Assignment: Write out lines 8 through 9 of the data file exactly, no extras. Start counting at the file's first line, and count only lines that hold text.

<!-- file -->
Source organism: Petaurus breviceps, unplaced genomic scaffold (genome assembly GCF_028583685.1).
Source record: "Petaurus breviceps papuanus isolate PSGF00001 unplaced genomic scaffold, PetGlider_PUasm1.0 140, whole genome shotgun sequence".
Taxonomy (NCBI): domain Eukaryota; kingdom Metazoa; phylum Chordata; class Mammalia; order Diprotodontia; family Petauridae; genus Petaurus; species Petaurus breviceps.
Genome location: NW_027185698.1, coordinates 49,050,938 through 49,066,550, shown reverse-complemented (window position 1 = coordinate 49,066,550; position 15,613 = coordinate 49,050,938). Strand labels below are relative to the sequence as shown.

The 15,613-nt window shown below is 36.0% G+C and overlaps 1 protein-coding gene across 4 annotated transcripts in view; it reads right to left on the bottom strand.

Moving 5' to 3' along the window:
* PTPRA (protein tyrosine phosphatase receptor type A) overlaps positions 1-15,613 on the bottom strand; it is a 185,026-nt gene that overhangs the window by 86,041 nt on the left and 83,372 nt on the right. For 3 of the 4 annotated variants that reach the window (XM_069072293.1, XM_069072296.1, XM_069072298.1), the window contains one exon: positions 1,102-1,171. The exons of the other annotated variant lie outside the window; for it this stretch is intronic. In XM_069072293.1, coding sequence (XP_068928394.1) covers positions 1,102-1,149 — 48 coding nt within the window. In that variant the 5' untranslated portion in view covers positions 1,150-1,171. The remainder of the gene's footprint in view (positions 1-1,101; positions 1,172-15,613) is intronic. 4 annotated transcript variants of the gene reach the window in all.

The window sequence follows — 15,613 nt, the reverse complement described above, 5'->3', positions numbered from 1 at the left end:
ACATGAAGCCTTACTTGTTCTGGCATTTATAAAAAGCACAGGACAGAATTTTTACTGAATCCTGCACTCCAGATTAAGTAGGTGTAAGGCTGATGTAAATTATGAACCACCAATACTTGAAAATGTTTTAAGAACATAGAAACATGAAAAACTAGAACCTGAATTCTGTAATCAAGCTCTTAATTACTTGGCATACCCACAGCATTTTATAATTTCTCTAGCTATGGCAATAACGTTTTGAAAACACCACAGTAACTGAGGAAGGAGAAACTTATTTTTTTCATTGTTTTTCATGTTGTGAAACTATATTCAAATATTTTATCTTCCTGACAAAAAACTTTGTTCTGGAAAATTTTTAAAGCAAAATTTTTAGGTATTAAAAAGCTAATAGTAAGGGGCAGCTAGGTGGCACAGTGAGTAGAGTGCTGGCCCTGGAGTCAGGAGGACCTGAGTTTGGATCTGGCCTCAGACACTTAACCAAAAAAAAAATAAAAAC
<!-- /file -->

The window sequence follows — 15,613 nt, the reverse complement described above, 5'->3', positions numbered from 1 at the left end:
ACATGAAGCCTTACTTGTTCTGGCATTTATAAAAAGCACAGGACAGAATTTTTACTGAATCCTGCACTCCAGATTAAGTAGGTGTAAGGCTGATGTAAATTATGAACCACCAATACTTGAAAATGTTTTAAGAACATAGAAACATGAAAAACTAGAACCTGAATTCTGTAATCAAGCTCTTAATTACTTGGCATACCCACAGCATTTTATAATTTCTCTAGCTATGGCAATAACGTTTTGAAAACACCACAGTAACTGAGGAAGGAGAAACTTATTTTTTTCATTGTTTTTCATGTTGTGAAACTATATTCAAATATTTTATCTTCCTGACAAAAAACTTTGTTCTGGAAAATTTTTAAAGCAAAATTTTTAGGTATTAAAAAGCTAATAGTAAGGGGCAGCTAGGTGGCACAGTGAGTAGAGTGCTGGCCCTGGAGTCAGGAGGACCTGAGTTTGGATCTGGCCTCAGACACTTAACCAAAAAAAAAATAAAAAC